# How to make firearms rare while metal is still widely available.

My world is in a Napoleonic era in terms of weapons technology, but firearms are extremely expensive and rare. How do I make his believable?

Im doing this because I want to keep bows, swords, spears, etc. viable and plentiful but to have some firearms as well. Militaries are not issued standard issue firearms, but elite units will sometimes use their own personal firearms.

How would this be possible? would it be possible to make gunpowder extremely hard to make by making sulfer, charcoal, or potassium nitrate super rare? Would that have any other ramifications of making one of those rare?

thanks for any help.

• Hi BWMilliams, please make sure to restrict your question down to just one question, and ask follow up questions in a different post. Your 2nd and 3rd questions relate only to limiting gun powder, while your 3rd question is related to your title and about limiting guns in general. – Shadowzee Oct 4 '18 at 23:28
• Part of the problem is that technology is a pyramid. Firearm tech stands on the shoulders of millennia of experience involving metallurgy, chemistry, manufacturing, physics, and war. Making something systemically rare means making everything similar to it (like pipe and swords, in the case of manufacturing rarity, or fertilizer and acids, in the case of chemical limitations) also rare. Regrettably, giving you an answer to even a fraction of these issues is far too broad. The simple truth is, if you have metal-tipped arrows and the ability to make anything go boom, you'll have firearms. – JBH Oct 5 '18 at 0:19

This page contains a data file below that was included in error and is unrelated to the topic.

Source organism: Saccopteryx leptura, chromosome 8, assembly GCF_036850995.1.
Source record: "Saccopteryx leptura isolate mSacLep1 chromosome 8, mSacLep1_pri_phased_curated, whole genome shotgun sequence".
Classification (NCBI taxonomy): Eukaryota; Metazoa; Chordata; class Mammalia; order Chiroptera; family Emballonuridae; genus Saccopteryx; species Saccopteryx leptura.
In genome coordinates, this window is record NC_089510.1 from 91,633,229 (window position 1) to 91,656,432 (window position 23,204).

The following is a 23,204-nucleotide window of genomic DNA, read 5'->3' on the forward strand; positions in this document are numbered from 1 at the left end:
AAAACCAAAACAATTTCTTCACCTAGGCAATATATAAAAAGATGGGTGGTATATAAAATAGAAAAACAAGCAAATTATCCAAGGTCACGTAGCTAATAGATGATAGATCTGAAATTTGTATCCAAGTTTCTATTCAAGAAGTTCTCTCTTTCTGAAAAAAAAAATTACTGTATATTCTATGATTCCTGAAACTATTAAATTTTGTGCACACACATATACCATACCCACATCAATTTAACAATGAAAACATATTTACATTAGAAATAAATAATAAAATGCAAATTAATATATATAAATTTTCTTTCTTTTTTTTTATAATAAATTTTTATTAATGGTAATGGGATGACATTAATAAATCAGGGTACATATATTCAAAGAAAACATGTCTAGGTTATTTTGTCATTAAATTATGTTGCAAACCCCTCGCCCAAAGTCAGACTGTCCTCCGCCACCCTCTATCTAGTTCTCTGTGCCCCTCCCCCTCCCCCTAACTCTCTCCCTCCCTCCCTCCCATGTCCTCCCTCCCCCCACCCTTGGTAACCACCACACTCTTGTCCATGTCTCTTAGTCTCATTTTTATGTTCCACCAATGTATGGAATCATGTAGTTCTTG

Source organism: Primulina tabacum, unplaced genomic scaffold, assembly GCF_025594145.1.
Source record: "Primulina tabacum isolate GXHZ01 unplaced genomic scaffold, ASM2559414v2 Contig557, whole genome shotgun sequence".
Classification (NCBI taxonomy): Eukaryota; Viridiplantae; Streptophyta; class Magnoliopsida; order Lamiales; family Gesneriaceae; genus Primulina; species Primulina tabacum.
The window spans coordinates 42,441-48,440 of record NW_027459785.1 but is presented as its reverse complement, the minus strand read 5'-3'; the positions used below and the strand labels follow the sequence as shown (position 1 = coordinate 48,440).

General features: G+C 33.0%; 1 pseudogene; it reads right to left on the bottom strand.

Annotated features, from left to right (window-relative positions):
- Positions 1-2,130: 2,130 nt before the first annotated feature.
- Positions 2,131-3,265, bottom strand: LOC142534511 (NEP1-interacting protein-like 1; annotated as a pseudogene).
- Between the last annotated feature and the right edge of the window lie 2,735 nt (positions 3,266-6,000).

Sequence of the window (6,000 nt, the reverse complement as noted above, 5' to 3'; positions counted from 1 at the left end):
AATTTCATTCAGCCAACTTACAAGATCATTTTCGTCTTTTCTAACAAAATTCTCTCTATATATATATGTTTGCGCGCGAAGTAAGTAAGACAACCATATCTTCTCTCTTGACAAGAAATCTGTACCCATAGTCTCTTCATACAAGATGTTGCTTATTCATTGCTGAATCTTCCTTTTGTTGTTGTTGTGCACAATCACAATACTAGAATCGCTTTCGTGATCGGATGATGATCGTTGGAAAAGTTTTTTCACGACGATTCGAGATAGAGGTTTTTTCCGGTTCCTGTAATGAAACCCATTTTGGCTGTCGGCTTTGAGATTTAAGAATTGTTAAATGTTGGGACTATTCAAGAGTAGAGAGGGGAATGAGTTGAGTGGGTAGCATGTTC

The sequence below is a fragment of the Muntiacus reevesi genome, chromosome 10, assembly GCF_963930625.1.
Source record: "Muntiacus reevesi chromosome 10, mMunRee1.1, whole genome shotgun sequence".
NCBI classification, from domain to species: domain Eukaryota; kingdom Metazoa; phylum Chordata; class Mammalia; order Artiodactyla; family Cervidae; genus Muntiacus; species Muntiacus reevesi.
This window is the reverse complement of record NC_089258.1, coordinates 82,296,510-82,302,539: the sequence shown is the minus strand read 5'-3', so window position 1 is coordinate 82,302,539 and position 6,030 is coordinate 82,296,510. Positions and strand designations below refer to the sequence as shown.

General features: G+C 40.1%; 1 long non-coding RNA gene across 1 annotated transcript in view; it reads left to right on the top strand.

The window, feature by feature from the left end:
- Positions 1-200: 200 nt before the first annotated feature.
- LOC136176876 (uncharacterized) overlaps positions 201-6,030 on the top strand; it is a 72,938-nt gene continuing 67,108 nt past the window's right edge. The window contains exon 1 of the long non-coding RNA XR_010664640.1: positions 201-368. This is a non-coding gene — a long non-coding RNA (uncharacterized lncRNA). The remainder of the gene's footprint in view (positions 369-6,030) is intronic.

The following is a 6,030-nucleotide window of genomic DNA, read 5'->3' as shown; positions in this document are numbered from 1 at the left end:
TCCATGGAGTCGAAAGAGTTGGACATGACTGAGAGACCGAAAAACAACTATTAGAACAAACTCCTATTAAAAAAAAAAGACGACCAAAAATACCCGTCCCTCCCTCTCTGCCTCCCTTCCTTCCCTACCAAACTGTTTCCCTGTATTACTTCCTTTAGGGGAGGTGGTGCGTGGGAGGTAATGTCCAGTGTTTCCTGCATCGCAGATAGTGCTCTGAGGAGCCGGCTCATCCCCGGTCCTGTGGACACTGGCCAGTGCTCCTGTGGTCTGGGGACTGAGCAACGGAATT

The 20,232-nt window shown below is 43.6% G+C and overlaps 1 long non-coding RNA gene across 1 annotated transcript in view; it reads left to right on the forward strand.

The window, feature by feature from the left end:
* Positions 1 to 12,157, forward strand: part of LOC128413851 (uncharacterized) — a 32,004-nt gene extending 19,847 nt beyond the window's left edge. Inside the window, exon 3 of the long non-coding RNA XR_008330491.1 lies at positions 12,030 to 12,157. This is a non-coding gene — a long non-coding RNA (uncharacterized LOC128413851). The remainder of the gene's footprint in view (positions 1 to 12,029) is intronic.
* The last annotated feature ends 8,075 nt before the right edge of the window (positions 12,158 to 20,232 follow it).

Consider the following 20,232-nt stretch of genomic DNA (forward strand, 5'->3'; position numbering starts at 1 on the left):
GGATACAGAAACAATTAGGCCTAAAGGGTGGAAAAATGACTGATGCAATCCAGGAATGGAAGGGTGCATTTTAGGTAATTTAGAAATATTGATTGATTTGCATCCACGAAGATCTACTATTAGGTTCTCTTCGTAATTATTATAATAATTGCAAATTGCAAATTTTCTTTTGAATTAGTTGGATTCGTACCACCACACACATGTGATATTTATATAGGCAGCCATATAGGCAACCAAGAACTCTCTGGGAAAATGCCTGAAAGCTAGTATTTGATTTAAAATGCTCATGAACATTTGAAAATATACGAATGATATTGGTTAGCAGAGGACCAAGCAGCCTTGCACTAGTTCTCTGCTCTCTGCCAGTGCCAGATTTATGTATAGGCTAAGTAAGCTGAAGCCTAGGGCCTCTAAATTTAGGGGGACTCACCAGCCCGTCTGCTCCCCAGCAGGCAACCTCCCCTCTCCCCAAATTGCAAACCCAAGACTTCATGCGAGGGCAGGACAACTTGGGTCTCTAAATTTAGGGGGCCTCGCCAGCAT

• @JBH that's exactly right. You can't just pick and choose which technologies to have. – RonJohn Oct 5 '18 at 0:50
• Also you have the magic tag in your question, but give no details on how it impacts the situation. Is magic common? – Chromane Oct 5 '18 at 1:16
• None of the answers claimed as duplicates are even near this question. – RonJohn Oct 5 '18 at 13:23

Instead of making gunpowder rare, focus on metallurgy. Gunpowder creates a huge spike of pressure, which is of course the point, but it's also well capable of bursting metal barrels if they aren't constructed properly. Normally you would have the option to simply make the barrel thicker (naturally at the cost of weight and, well, cost) but for guns that's not an option beyond a certain point because of heat dissipation: firing the gun builds up a lot of heat, and if it can't dissipate away from the barrel, eventually the powder will start self-igniting as you pour it in, which is a Bad Thing. (In the early days of field artillery, people experimented with leather-reinforced cannons, but they had exactly this problem.)

You could make high-quality steel rarer in general without affecting other uses too badly. The big thing to look for here is purity: a saucepan will still work if it's not of uniform composition. A gun barrel won't, because the impurities will create weak spots for overpressure to act on. Guns therefore demand the highest grade of purity and craftsmanship, hence their restriction to the elites, because they're simply too expensive for the masses. Gunpowder would however be available for grenades, rockets, etc.

In this universe, I would expect a lot more use of non-steel materials (especially various types of iron, wrought iron perhaps) in fields like construction where high-grade steel is valuable but not essential.

• A very good answer. In addition to barrels, look at spring steel for locks. – o.m. Oct 5 '18 at 4:38
• This is the answer I was looking for. Thank you. Ill have to look into how steel is made and purified to be able to explain this. There is a culture in the north of my world that makes Ulfberht swords. So they would be very competent smiths, but that culture detests firearms. So their rarity could be cultural as well as what you said. Again, Thank you. – BMWilliams Oct 5 '18 at 20:32
• Having low quality steel would also reduce the effectiveness swords and other melee weapons. Which the original post wants to avoid. – Xavon_Wrentaile Oct 5 '18 at 23:18